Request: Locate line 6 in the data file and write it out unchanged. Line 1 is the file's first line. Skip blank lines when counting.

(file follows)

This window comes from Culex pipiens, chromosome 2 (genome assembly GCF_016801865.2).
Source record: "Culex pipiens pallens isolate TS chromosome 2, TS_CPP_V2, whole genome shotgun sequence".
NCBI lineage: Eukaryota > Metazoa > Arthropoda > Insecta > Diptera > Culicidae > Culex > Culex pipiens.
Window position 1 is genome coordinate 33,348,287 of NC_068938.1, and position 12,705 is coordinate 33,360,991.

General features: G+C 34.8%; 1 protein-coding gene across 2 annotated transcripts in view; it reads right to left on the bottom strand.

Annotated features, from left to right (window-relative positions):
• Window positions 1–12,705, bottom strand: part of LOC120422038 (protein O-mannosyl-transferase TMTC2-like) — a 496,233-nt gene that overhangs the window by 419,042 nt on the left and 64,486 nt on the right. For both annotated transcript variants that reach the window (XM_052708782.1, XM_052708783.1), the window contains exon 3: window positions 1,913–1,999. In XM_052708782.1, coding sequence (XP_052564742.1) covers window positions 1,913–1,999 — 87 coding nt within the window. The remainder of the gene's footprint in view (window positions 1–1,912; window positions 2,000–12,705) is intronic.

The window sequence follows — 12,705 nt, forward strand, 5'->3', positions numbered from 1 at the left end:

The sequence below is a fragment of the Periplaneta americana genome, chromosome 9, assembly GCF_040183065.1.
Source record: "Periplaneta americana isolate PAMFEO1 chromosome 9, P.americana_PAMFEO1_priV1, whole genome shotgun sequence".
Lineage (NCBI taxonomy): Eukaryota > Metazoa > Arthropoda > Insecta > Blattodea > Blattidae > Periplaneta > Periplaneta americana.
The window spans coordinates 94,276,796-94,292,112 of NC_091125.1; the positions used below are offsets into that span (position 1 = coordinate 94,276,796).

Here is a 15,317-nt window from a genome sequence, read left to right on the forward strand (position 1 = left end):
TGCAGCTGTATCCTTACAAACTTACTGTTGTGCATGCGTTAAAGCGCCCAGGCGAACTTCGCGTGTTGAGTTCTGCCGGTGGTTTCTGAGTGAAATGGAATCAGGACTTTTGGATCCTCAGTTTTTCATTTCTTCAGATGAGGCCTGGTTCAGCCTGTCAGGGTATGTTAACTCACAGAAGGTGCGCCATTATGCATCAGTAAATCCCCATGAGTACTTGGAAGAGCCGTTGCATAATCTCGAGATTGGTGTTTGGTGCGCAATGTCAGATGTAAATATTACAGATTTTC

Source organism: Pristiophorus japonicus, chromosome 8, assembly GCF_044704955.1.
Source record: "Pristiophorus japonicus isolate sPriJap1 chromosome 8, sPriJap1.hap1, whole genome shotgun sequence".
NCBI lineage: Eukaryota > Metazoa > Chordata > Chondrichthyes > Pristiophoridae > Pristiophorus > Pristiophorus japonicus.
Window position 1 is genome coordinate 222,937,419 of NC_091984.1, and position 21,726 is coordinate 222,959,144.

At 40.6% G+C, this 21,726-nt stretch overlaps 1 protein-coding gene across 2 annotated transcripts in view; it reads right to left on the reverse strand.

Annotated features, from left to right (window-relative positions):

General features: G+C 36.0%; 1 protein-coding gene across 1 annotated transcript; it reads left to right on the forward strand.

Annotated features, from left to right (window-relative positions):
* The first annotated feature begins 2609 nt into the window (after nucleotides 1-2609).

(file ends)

Annotated features, from left to right (window-relative positions):